Peatland Pools are Tightly Coupled to the Contemporary Carbon Cycle

Joshua Dean
Michael Billett
Edward Turner
Mark Garnett
Roxane Andersen
Rebecca McKenzie
Kerry Dinsmore
Andy Baird
Pippa Chapman
Joseph Holden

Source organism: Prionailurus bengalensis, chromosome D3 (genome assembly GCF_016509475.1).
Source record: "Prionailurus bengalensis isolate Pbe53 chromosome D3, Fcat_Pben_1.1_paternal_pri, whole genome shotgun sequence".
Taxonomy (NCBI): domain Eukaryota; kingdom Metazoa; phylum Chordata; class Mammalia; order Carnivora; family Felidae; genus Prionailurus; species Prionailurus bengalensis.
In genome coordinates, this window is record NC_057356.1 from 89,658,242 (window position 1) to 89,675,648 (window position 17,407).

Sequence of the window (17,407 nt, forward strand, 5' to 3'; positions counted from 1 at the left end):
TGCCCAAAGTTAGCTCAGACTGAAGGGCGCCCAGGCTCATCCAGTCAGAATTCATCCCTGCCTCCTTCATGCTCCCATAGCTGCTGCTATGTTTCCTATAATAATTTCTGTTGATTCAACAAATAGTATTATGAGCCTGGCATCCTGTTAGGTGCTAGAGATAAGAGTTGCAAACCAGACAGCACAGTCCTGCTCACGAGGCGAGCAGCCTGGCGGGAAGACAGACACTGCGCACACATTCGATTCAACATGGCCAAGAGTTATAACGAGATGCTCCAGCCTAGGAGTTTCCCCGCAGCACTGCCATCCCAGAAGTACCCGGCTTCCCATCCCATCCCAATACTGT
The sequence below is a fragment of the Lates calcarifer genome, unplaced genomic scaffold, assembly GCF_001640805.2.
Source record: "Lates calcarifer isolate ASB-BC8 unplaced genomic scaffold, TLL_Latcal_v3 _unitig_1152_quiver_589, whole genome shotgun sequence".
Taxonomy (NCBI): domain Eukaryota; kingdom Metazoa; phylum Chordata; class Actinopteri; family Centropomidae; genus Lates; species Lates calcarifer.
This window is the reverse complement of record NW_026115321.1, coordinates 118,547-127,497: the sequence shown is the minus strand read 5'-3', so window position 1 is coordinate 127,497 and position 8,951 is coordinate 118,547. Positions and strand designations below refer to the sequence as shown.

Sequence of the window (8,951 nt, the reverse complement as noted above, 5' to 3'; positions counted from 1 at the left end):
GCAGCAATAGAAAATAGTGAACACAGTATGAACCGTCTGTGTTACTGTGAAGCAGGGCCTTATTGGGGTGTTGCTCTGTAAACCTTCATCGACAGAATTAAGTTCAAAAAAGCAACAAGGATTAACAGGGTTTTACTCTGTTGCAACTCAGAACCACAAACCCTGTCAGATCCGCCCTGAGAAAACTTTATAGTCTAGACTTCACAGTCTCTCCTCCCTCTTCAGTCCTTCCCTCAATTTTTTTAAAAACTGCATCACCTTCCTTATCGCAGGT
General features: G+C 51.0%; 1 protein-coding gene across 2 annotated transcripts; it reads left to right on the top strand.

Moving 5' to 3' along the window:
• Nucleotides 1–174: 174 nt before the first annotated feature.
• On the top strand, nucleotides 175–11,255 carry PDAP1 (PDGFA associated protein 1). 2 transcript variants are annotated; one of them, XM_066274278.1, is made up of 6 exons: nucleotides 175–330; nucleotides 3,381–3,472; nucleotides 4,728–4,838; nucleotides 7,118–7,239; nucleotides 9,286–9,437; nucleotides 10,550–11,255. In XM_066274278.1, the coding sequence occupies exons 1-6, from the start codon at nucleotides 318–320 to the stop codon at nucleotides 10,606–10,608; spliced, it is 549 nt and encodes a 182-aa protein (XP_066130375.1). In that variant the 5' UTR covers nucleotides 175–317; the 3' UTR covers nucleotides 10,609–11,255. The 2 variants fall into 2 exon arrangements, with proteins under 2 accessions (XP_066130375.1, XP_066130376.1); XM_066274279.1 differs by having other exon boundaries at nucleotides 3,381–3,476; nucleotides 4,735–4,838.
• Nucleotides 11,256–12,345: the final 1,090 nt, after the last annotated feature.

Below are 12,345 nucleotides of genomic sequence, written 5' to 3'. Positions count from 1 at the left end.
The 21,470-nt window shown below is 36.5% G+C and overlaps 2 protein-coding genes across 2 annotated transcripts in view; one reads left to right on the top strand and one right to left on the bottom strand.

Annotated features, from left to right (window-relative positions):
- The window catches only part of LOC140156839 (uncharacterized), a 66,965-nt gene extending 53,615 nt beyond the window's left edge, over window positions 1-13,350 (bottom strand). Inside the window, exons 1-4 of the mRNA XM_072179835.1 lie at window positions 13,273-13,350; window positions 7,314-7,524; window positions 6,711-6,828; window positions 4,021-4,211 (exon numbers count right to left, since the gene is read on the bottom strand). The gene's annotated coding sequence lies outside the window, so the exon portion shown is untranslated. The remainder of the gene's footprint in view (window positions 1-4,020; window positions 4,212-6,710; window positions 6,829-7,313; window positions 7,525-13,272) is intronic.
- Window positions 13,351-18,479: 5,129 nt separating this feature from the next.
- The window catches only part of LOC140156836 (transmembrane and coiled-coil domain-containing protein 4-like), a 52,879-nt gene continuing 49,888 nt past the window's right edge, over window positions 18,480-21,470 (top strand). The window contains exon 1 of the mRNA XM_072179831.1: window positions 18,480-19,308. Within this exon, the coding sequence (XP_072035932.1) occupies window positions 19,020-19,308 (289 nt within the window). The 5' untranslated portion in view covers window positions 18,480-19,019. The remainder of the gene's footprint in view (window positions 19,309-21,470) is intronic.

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Peatlands are globally important stores of soil carbon (C) formed over millennial timescales but are at risk of destabilization by human and climate disturbance. Pools are ubiquitous features of many peatlands and can contain very high concentrations of C mobilized in dissolved and particulate organic form and as the greenhouses gases carbon dioxide (CO2) and methane (CH4). The radiocarbon content (14C) of these aquatic C forms tells us whether pool C is generated by contemporary primary production or from destabilized C released from deep peat layers where it was previously stored for millennia. We present novel 14C and stable C (δ13C) isotope data from 97 aquatic samples across six peatland pool locations in the United Kingdom with a focus on dissolved and particulate organic C and dissolved CO2. Our observations cover two distinct pool types: natural peatland pools and those formed by ditch blocking efforts to rewet peatlands (restoration pools). The pools were dominated by contemporary C, with the majority of C (~50%–75%) in all forms being younger than 300 years old. Both pool types readily transform and decompose organic C in the water column and emit CO2 to the atmosphere, though mixing with the atmosphere and subsequent CO2 emissions was more evident in natural pools. Our results show little evidence of destabilization of deep, old C in natural or restoration pools, despite the presence of substantial millennial-aged C in the surrounding peat. One possible exception is CH4 ebullition (bubbling), with our observations showing that millennial-aged C can be emitted from peatland pools via this pathway. Our results suggest that restoration pools formed by ditch blocking are effective at preventing the release of deep, old C from rewetted peatlands via aquatic export.